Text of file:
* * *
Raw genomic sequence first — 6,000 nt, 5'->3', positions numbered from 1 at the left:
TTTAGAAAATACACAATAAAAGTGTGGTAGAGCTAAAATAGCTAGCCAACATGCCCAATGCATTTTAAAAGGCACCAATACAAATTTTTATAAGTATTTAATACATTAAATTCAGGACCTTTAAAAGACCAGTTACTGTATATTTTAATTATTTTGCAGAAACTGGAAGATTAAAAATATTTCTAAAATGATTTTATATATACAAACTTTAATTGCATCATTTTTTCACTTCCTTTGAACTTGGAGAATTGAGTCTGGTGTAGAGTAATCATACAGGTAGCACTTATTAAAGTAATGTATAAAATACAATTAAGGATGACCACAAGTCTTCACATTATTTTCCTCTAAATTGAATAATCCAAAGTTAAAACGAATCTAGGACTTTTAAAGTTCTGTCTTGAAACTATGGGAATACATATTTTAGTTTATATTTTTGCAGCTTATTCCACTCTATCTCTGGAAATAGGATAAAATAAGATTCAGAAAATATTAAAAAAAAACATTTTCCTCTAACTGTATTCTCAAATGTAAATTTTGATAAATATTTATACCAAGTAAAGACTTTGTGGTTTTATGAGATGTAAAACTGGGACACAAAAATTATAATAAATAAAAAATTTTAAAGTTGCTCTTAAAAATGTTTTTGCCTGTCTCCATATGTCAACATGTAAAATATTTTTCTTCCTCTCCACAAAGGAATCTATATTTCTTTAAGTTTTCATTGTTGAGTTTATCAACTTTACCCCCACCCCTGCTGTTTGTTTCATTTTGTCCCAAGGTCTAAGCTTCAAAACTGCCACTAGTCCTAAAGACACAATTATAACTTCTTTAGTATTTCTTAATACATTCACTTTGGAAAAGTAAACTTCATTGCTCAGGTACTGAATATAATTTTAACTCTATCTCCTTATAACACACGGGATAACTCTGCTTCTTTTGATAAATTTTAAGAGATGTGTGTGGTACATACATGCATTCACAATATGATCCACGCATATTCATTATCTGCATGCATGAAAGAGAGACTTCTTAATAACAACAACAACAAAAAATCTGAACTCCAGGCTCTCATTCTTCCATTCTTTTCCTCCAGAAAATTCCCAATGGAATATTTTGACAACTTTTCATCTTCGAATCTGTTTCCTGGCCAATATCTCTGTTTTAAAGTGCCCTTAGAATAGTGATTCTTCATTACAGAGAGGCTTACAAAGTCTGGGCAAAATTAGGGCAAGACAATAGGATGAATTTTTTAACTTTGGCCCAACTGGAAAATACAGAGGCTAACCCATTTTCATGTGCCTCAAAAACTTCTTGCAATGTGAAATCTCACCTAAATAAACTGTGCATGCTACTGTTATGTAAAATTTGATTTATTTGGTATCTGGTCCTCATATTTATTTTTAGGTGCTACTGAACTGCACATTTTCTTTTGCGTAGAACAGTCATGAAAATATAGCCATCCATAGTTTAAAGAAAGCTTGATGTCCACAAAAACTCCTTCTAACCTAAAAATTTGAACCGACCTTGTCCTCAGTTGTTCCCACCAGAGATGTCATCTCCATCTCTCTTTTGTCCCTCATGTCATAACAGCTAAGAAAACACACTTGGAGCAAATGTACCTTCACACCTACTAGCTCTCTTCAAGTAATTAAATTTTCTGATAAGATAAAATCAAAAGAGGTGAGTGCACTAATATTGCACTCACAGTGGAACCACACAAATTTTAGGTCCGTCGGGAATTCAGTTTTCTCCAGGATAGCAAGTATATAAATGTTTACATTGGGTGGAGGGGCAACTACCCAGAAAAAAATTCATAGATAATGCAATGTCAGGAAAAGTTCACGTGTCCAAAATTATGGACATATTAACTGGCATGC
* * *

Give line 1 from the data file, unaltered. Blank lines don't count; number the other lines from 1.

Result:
Raw genomic sequence first — 6,000 nt, 5'->3', positions numbered from 1 at the left: